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  • Tim Sanderson

Temporary Increase in Medicare Supported Psychology Sessions


The recent Budget Announcement (2020) indicated that the number of medicare sessions would increase from 10 to 20 for a limited period of two years. A move welcomed by the Australian Psychological Society, Federal Budget: Psychologists applaud doubling of Medicare sessions & welcome focus on system reform media release 6/10/2020 APS.

https://www.psychology.org.au/About-Us/news-and-media/Media-releases/2020/Budget-2020-21


Ros Knight comments in the release “People in our community who are vulnerable to mental health disorders have been falling between the cracks because they lack sufficient access to the affordable psychological treatment and care options they need.

“This year in particular with bushfires, the pandemic and now a recession, people have been pushed to the brink of their coping."


My thinking is that an increase in the reimbursement and a return to 16 sessions as was originally implemented would be a better option. For a large number of people, paying anything beyond the Bulk Billing rate is unaffordable. These are the most vulnerable people in our society, those who need psychology services but cannot afford them.


Unless someone in need can be referred to a Bulk Billing psychologist then this very serious oversight remains an issue.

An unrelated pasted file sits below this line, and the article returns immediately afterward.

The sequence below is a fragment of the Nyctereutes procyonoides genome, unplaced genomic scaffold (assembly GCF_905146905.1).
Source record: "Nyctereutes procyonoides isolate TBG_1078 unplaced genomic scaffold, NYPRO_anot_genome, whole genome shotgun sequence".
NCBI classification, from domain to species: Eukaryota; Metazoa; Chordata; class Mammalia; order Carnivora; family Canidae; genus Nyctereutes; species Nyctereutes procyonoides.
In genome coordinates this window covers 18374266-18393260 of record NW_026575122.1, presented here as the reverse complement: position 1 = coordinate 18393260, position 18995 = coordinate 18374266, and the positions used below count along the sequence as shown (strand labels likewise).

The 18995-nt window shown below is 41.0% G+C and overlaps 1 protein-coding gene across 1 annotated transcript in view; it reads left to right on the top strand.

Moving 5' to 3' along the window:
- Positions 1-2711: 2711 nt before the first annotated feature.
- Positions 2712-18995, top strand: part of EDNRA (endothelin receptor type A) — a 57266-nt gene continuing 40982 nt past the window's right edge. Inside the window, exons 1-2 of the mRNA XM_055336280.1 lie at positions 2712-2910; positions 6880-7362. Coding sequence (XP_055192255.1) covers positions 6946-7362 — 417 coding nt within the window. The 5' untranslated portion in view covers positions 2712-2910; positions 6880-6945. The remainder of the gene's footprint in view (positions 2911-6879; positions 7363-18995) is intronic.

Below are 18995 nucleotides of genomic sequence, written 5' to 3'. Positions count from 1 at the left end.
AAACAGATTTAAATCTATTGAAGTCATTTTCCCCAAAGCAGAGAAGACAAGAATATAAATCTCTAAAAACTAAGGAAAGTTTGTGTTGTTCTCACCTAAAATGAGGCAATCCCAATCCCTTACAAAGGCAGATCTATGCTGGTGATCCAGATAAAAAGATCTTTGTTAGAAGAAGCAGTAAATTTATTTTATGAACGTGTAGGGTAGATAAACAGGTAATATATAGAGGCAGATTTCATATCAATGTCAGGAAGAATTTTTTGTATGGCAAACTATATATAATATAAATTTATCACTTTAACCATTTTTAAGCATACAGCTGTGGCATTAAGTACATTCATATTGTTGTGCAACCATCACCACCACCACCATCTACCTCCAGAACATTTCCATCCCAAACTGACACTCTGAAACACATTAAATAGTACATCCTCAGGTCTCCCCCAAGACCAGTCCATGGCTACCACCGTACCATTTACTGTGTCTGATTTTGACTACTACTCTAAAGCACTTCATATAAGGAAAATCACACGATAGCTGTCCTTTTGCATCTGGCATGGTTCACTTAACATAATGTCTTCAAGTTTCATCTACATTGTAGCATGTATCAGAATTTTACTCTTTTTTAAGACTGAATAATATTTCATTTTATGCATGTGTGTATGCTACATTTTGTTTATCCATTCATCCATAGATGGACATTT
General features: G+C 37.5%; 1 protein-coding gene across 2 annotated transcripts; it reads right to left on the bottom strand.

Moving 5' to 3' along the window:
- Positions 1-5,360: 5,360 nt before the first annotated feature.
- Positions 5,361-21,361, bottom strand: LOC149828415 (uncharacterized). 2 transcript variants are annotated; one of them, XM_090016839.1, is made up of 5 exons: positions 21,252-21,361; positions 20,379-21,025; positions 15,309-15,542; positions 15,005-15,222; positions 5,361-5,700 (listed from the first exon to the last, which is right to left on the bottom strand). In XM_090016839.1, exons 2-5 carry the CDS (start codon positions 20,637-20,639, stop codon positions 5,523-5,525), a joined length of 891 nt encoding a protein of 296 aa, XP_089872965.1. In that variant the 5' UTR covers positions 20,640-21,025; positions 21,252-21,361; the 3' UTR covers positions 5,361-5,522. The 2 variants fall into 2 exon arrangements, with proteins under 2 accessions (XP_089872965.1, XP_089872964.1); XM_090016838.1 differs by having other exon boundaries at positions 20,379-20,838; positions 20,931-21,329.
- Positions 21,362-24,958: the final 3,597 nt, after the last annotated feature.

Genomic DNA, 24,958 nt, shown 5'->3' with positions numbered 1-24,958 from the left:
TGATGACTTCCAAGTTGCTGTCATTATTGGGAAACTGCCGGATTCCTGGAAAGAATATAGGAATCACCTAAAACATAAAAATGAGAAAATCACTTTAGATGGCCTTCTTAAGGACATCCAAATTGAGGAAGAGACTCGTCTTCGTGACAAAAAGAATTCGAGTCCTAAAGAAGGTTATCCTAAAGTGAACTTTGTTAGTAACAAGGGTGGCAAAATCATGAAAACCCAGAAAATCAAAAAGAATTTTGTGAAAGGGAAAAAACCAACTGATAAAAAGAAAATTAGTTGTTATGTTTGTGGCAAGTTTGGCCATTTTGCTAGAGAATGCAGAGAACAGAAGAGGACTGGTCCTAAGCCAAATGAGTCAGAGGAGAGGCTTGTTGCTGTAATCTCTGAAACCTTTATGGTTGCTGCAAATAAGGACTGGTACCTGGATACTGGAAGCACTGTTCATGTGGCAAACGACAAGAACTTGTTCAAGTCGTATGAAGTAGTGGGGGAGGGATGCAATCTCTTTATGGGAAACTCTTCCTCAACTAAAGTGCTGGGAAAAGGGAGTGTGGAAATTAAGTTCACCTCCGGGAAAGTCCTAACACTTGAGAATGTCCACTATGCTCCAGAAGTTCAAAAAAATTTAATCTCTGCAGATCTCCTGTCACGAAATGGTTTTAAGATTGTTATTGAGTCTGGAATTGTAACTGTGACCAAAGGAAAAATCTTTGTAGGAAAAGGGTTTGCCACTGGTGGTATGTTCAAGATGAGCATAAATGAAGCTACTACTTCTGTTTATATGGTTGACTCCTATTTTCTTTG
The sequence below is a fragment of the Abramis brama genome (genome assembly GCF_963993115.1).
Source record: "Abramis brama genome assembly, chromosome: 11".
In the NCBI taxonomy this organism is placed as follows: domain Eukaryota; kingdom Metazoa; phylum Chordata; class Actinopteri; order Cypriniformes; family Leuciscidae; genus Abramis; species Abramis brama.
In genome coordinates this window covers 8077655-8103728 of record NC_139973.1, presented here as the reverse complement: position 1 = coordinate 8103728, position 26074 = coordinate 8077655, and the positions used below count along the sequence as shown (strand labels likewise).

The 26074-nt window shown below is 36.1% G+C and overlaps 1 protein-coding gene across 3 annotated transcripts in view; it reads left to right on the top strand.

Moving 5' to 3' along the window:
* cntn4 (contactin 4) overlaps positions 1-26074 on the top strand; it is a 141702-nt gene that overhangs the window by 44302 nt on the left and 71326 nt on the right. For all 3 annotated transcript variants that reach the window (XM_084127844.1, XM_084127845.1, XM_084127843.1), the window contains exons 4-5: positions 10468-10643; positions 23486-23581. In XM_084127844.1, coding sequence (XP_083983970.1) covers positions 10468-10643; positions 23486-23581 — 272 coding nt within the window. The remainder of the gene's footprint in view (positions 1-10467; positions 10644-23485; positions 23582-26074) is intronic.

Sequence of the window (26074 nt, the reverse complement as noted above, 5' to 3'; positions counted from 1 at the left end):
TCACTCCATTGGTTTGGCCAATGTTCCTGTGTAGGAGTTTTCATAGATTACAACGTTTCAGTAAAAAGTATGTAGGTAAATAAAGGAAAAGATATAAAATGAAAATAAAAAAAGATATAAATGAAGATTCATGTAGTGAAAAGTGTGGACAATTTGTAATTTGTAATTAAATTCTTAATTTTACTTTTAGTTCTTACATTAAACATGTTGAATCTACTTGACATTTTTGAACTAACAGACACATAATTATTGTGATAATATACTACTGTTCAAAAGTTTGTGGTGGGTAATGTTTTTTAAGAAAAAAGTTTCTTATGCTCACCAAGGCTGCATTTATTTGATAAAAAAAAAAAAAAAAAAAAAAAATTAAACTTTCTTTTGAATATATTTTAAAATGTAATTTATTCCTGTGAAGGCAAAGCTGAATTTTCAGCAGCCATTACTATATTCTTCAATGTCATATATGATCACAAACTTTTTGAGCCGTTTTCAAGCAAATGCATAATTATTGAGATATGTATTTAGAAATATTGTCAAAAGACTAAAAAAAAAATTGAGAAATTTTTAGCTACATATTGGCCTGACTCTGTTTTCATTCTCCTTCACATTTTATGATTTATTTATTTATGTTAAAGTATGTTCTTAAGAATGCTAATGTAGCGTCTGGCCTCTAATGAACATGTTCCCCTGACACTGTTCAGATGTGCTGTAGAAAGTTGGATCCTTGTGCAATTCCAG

The added difficulty of course is access to a psychologist in any case, if counselling is now continuing for up to twenty sessions, then that takes the psychologist out of availability. We don't have more psychologists suddenly available to meet the demand. There are other medicare funded providers for counselling of course, nurses, occupational therapists and social workers who offer counselling services. However, these professionals offering GP referred counselling are few and far between.


My practice offers Bulk Billing. If you have a GP referral then there are no out of pocket expenses. Without a referral, you may be able to claim some reimbursement from your Health Fund if you can afford one. If you can't afford to pay the gap in psychology services then your options are severely limited. Discuss this issue with your GP at the time of referral. There may be a local public mental health service in your area, but be prepared for a wait to get an appointment.




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